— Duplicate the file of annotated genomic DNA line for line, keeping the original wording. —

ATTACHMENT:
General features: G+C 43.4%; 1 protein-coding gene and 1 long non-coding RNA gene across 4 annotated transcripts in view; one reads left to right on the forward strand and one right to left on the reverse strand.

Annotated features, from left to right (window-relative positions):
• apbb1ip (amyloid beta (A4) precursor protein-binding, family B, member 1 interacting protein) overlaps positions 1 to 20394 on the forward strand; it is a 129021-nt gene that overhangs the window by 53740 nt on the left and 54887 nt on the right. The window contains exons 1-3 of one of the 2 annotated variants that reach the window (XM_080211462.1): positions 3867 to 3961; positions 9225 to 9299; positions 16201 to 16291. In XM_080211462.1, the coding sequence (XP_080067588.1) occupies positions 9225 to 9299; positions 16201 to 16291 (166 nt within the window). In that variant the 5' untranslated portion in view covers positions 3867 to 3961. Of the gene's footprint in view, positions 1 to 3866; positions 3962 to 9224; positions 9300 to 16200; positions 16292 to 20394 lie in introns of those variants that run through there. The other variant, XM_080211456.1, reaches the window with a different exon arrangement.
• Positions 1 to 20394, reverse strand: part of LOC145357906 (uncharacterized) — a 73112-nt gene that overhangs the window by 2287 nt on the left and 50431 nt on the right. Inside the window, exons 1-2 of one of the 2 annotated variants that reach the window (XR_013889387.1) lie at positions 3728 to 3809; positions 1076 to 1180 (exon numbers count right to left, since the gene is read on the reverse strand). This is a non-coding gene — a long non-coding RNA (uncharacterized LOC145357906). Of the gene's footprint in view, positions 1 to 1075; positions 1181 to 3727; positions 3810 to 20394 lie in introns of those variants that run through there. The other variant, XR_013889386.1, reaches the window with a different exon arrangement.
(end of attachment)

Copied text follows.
General features: G+C 43.4%; 1 protein-coding gene and 1 long non-coding RNA gene across 4 annotated transcripts in view; one reads left to right on the forward strand and one right to left on the reverse strand.

Annotated features, from left to right (window-relative positions):
• apbb1ip (amyloid beta (A4) precursor protein-binding, family B, member 1 interacting protein) overlaps positions 1 to 20394 on the forward strand; it is a 129021-nt gene that overhangs the window by 53740 nt on the left and 54887 nt on the right. The window contains exons 1-3 of one of the 2 annotated variants that reach the window (XM_080211462.1): positions 3867 to 3961; positions 9225 to 9299; positions 16201 to 16291. In XM_080211462.1, the coding sequence (XP_080067588.1) occupies positions 9225 to 9299; positions 16201 to 16291 (166 nt within the window). In that variant the 5' untranslated portion in view covers positions 3867 to 3961. Of the gene's footprint in view, positions 1 to 3866; positions 3962 to 9224; positions 9300 to 16200; positions 16292 to 20394 lie in introns of those variants that run through there. The other variant, XM_080211456.1, reaches the window with a different exon arrangement.
• Positions 1 to 20394, reverse strand: part of LOC145357906 (uncharacterized) — a 73112-nt gene that overhangs the window by 2287 nt on the left and 50431 nt on the right. Inside the window, exons 1-2 of one of the 2 annotated variants that reach the window (XR_013889387.1) lie at positions 3728 to 3809; positions 1076 to 1180 (exon numbers count right to left, since the gene is read on the reverse strand). This is a non-coding gene — a long non-coding RNA (uncharacterized LOC145357906). Of the gene's footprint in view, positions 1 to 1075; positions 1181 to 3727; positions 3810 to 20394 lie in introns of those variants that run through there. The other variant, XR_013889386.1, reaches the window with a different exon arrangement.